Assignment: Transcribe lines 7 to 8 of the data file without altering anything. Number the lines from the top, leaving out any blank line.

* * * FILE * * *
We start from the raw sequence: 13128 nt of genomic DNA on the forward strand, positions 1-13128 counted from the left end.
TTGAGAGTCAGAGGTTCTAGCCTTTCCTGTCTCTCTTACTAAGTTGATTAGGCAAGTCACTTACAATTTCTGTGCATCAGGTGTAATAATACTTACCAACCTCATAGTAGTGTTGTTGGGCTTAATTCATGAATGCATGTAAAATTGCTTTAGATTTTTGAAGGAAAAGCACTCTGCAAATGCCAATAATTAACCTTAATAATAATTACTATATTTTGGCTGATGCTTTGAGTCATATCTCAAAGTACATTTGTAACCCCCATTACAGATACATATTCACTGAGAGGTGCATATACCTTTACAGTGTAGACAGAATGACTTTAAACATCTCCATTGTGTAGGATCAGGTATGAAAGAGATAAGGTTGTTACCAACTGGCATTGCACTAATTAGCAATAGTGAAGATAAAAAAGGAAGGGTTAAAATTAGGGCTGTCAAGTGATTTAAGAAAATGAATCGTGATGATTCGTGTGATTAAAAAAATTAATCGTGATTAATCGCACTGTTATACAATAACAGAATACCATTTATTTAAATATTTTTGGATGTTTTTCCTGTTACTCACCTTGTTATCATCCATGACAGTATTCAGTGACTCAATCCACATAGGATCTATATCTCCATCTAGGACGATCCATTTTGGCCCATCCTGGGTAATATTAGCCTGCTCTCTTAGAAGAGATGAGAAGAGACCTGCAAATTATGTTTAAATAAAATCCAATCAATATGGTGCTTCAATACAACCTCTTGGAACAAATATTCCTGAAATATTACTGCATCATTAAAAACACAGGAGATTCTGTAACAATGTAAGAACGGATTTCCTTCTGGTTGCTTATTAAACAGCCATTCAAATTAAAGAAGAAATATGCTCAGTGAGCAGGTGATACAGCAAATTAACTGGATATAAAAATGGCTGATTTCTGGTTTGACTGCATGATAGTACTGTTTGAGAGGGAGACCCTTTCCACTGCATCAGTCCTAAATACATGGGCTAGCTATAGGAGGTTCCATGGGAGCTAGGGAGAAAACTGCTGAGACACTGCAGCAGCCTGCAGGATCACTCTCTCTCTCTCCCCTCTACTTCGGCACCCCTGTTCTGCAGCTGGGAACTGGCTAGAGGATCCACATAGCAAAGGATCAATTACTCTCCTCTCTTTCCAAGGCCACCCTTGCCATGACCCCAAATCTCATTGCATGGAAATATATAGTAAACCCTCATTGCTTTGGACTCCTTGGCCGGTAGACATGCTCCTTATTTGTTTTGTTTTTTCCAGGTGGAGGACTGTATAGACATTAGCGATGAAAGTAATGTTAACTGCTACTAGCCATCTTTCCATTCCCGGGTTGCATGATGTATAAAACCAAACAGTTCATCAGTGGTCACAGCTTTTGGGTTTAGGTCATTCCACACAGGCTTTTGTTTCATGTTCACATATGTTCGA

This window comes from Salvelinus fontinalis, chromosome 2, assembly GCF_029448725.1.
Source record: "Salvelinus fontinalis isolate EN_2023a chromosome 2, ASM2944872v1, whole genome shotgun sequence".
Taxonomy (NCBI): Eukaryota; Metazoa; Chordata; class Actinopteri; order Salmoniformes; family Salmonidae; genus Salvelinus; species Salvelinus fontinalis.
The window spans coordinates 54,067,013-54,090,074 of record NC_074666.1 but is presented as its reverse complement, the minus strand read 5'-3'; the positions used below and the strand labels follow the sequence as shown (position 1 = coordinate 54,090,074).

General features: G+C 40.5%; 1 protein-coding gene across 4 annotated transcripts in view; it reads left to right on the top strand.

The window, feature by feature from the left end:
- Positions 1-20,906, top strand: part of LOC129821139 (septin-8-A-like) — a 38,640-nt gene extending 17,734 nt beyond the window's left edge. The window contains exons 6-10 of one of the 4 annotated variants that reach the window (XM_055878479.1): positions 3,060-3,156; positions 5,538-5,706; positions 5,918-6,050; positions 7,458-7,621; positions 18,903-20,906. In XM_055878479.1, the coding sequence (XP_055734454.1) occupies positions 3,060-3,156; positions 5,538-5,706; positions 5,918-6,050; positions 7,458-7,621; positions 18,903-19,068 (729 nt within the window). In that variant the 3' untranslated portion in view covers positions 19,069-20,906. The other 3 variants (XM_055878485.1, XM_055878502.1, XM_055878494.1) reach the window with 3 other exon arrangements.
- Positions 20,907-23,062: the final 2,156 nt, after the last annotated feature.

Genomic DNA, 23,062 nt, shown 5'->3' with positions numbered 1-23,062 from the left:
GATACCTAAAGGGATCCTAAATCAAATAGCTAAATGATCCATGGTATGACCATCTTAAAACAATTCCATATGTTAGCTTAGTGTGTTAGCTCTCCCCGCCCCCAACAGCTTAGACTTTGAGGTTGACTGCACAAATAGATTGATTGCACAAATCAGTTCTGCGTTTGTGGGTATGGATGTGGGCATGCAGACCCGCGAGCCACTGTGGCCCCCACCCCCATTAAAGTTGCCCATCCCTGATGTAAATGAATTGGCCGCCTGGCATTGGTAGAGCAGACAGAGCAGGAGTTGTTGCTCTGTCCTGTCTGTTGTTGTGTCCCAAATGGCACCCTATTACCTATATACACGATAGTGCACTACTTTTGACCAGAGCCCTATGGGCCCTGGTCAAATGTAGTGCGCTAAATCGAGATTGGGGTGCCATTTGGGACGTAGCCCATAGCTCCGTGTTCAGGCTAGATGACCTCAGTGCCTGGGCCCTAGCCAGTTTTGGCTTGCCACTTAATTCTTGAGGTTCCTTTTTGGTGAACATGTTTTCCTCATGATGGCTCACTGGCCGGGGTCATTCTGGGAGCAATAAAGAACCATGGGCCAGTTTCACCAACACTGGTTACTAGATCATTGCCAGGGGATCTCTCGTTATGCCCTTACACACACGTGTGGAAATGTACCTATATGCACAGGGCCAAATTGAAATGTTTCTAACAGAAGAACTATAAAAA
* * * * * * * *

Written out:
General features: G+C 40.5%; 1 protein-coding gene across 4 annotated transcripts in view; it reads left to right on the top strand.

The window, feature by feature from the left end: